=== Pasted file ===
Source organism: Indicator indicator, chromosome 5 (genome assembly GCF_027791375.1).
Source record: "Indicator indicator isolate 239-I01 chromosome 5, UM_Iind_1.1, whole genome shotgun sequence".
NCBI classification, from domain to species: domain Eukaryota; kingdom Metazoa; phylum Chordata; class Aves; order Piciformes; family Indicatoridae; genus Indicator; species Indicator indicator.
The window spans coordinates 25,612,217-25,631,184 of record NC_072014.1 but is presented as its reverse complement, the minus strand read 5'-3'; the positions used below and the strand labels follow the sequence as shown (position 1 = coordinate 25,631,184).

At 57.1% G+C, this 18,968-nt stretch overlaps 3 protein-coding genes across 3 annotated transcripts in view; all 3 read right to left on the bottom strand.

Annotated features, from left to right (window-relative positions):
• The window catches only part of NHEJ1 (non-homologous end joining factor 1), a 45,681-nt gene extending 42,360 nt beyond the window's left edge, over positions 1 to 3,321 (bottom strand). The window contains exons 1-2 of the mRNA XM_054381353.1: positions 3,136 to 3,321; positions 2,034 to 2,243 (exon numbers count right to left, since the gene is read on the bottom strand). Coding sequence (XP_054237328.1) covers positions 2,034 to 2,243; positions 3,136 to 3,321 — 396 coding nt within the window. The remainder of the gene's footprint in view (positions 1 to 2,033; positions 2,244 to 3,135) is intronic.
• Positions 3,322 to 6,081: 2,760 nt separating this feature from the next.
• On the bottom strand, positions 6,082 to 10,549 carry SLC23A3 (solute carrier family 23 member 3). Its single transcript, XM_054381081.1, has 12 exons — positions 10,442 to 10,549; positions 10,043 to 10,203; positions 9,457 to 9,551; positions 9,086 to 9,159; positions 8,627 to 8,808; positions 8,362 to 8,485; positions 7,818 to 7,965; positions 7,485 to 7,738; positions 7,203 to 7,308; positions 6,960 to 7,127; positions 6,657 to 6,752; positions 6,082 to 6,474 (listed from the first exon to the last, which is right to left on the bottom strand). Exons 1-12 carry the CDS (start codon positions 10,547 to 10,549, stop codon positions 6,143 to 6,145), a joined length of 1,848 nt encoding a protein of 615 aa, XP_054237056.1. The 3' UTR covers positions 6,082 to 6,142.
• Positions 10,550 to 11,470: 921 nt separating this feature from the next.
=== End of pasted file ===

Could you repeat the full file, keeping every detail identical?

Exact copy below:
Source organism: Indicator indicator, chromosome 5 (genome assembly GCF_027791375.1).
Source record: "Indicator indicator isolate 239-I01 chromosome 5, UM_Iind_1.1, whole genome shotgun sequence".
NCBI classification, from domain to species: domain Eukaryota; kingdom Metazoa; phylum Chordata; class Aves; order Piciformes; family Indicatoridae; genus Indicator; species Indicator indicator.
The window spans coordinates 25,612,217-25,631,184 of record NC_072014.1 but is presented as its reverse complement, the minus strand read 5'-3'; the positions used below and the strand labels follow the sequence as shown (position 1 = coordinate 25,631,184).

At 57.1% G+C, this 18,968-nt stretch overlaps 3 protein-coding genes across 3 annotated transcripts in view; all 3 read right to left on the bottom strand.

Annotated features, from left to right (window-relative positions):
• The window catches only part of NHEJ1 (non-homologous end joining factor 1), a 45,681-nt gene extending 42,360 nt beyond the window's left edge, over positions 1 to 3,321 (bottom strand). The window contains exons 1-2 of the mRNA XM_054381353.1: positions 3,136 to 3,321; positions 2,034 to 2,243 (exon numbers count right to left, since the gene is read on the bottom strand). Coding sequence (XP_054237328.1) covers positions 2,034 to 2,243; positions 3,136 to 3,321 — 396 coding nt within the window. The remainder of the gene's footprint in view (positions 1 to 2,033; positions 2,244 to 3,135) is intronic.
• Positions 3,322 to 6,081: 2,760 nt separating this feature from the next.
• On the bottom strand, positions 6,082 to 10,549 carry SLC23A3 (solute carrier family 23 member 3). Its single transcript, XM_054381081.1, has 12 exons — positions 10,442 to 10,549; positions 10,043 to 10,203; positions 9,457 to 9,551; positions 9,086 to 9,159; positions 8,627 to 8,808; positions 8,362 to 8,485; positions 7,818 to 7,965; positions 7,485 to 7,738; positions 7,203 to 7,308; positions 6,960 to 7,127; positions 6,657 to 6,752; positions 6,082 to 6,474 (listed from the first exon to the last, which is right to left on the bottom strand). Exons 1-12 carry the CDS (start codon positions 10,547 to 10,549, stop codon positions 6,143 to 6,145), a joined length of 1,848 nt encoding a protein of 615 aa, XP_054237056.1. The 3' UTR covers positions 6,082 to 6,142.
• Positions 10,550 to 11,470: 921 nt separating this feature from the next.